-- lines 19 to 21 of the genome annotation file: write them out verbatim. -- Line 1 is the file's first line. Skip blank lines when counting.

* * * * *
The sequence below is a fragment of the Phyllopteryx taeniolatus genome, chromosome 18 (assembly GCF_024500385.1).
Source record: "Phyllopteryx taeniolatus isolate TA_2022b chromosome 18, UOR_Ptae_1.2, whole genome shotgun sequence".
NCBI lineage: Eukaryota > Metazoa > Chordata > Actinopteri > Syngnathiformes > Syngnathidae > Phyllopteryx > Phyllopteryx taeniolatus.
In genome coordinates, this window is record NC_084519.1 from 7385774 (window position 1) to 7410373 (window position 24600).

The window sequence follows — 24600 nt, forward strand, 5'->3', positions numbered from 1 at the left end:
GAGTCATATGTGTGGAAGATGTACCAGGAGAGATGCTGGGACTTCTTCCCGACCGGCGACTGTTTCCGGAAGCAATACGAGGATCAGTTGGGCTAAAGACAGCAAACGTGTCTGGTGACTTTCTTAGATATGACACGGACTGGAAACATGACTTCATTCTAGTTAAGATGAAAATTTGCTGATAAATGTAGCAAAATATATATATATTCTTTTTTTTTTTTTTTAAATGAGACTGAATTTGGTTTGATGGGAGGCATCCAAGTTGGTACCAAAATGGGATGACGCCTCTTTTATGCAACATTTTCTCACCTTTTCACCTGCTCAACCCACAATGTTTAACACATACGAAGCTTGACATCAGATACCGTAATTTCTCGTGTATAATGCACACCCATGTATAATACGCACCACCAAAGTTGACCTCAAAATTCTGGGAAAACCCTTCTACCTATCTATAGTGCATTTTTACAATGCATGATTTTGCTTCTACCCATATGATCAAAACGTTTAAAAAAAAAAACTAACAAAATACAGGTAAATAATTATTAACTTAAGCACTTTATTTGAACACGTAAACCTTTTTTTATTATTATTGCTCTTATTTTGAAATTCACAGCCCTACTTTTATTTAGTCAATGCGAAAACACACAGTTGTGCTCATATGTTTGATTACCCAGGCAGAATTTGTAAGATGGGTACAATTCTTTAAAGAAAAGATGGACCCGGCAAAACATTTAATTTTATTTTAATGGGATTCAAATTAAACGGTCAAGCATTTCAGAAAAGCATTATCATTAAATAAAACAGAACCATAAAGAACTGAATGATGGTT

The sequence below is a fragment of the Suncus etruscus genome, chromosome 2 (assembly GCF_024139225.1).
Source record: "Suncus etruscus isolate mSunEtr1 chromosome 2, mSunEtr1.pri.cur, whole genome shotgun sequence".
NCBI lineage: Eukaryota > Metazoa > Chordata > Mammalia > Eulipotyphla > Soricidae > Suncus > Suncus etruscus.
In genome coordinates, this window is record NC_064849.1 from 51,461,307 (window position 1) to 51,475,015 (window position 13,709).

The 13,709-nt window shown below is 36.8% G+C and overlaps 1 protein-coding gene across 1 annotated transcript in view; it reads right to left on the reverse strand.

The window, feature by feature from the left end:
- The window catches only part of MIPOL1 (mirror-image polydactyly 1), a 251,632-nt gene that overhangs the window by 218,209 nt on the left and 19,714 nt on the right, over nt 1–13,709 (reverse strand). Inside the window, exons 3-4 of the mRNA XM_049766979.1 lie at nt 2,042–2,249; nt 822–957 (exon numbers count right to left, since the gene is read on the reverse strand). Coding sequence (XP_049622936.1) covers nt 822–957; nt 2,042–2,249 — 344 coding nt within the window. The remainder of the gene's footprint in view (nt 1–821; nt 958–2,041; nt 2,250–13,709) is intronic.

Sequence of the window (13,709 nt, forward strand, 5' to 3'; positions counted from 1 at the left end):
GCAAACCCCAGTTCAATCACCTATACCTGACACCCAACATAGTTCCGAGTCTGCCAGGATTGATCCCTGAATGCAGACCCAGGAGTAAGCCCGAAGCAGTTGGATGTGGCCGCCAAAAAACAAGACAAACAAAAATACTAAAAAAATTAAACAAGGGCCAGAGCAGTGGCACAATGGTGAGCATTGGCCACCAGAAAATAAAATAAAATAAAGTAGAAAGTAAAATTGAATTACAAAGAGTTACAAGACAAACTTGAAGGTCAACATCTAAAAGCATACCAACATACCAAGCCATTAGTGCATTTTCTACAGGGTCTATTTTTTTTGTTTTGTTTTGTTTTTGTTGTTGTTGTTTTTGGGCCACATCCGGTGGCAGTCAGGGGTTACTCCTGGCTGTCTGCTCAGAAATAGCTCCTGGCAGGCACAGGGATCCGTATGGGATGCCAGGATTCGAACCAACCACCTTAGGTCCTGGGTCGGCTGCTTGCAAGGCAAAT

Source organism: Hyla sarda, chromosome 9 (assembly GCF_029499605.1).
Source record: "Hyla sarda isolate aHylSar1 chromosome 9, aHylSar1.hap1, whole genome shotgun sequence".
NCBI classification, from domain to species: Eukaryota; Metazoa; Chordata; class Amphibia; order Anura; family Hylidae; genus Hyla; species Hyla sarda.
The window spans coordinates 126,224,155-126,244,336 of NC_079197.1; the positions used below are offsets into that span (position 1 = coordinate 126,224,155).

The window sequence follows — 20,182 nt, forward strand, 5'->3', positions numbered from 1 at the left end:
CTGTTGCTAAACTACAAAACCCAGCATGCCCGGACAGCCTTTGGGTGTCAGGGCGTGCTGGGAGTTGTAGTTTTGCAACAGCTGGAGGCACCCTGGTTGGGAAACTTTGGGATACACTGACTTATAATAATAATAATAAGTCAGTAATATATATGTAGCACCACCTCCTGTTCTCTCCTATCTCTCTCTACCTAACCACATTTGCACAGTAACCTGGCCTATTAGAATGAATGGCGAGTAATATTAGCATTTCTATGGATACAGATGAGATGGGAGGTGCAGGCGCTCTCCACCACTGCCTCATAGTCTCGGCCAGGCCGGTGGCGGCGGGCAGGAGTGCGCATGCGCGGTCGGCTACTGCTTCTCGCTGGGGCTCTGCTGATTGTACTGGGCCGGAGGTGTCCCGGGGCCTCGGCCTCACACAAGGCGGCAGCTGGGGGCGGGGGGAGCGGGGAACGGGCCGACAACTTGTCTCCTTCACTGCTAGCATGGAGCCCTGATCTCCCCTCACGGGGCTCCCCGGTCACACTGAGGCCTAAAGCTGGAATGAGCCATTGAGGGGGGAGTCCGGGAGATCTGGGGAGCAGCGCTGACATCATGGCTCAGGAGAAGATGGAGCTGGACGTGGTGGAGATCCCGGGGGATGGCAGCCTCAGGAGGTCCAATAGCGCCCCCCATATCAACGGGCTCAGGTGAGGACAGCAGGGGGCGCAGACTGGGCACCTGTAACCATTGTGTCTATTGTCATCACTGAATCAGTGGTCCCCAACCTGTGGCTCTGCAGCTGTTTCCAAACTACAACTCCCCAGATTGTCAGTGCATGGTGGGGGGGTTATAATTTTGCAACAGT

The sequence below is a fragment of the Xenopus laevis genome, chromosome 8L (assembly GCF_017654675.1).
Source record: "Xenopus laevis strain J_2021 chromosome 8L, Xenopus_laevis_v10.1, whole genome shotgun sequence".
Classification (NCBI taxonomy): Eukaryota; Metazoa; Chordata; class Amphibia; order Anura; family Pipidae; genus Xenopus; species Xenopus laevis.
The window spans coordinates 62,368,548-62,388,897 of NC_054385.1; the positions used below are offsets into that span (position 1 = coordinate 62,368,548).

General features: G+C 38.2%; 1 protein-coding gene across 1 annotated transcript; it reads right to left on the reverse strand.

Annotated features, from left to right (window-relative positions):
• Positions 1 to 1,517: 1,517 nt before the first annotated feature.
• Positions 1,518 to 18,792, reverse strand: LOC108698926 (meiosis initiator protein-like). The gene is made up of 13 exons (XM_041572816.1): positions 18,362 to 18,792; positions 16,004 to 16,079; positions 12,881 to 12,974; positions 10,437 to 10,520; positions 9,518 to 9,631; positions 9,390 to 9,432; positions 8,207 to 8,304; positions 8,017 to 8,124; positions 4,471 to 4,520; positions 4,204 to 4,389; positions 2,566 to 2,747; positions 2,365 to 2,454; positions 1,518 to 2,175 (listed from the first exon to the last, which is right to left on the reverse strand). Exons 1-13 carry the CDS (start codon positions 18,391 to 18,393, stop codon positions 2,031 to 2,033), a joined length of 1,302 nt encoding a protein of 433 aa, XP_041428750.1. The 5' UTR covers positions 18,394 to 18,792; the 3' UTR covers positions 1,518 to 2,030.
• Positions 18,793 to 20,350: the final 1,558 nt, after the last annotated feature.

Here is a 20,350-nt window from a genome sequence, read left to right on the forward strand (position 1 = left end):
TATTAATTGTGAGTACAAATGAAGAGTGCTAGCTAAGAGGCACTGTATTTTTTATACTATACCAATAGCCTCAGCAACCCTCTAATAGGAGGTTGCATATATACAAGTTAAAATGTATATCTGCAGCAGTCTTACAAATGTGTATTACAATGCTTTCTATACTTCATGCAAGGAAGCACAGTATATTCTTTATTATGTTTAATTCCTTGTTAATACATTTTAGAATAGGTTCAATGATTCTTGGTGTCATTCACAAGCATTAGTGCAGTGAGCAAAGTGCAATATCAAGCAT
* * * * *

The window spans coordinates 126,224,155-126,244,336 of NC_079197.1; the positions used below are offsets into that span (position 1 = coordinate 126,224,155).

The window sequence follows — 20,182 nt, forward strand, 5'->3', positions numbered from 1 at the left end:
CTGTTGCTAAACTACAAAACCCAGCATGCCCGGACAGCCTTTGGGTGTCAGGGCGTGCTGGGAGTTGTAGTTTTGCAACAGCTGGAGGCACCCTGGTTGGGAAACTTTGGGATACACTGACTTATAATAATAATAATAAGTCAGTAATATATATGTAGCACCACCTCCTGTTCTCTCCTATCTCTCTCTACCTAACCACATTTGCACAGTAACCTGGCCTATTAGAATGAATGGCGAGTAATATTAGCATTTCTATGGATACAGATGAGATGGGAGGTGCAGGCGCTCTCCACCACTGCCTCATAGTCTCGGCCAGGCCGGTGGCGGCGGGCAGGAGTGCGCATGCGCGGTCGGCTACTGCTTCTCGCTGGGGCTCTGCTGATTGTACTGGGCCGGAGGTGTCCCGGGGCCTCGGCCTCACACAAGGCGGCAGCTGGGGGCGGGGGGAGCGGGGAACGGGCCGACAACTTGTCTCCTTCACTGCTAGCATGGAGCCCTGATCTCCCCTCACGGGGCTCCCCGGTCACACTGAGGCCTAAAGCTGGAATGAGCCATTGAGGGGGGAGTCCGGGAGATCTGGGGAGCAGCGCTGACATCATGGCTCAGGAGAAGATGGAGCTGGACGTGGTGGAGATCCCGGGGGATGGCAGCCTCAGGAGGTCCAATAGCGCCCCCCATATCAACGGGCTCAGGTGAGGACAGCAGGGGGCGCAGACTGGGCACCTGTAACCATTGTGTCTATTGTCATCACTGAATCAGTGGTCCCCAACCTGTGGCTCTGCAGCTGTTTCCAAACTACAACTCCCCAGATTGTCAGTGCATGGTGGGGGGGTTATAATTTTGCAACAGT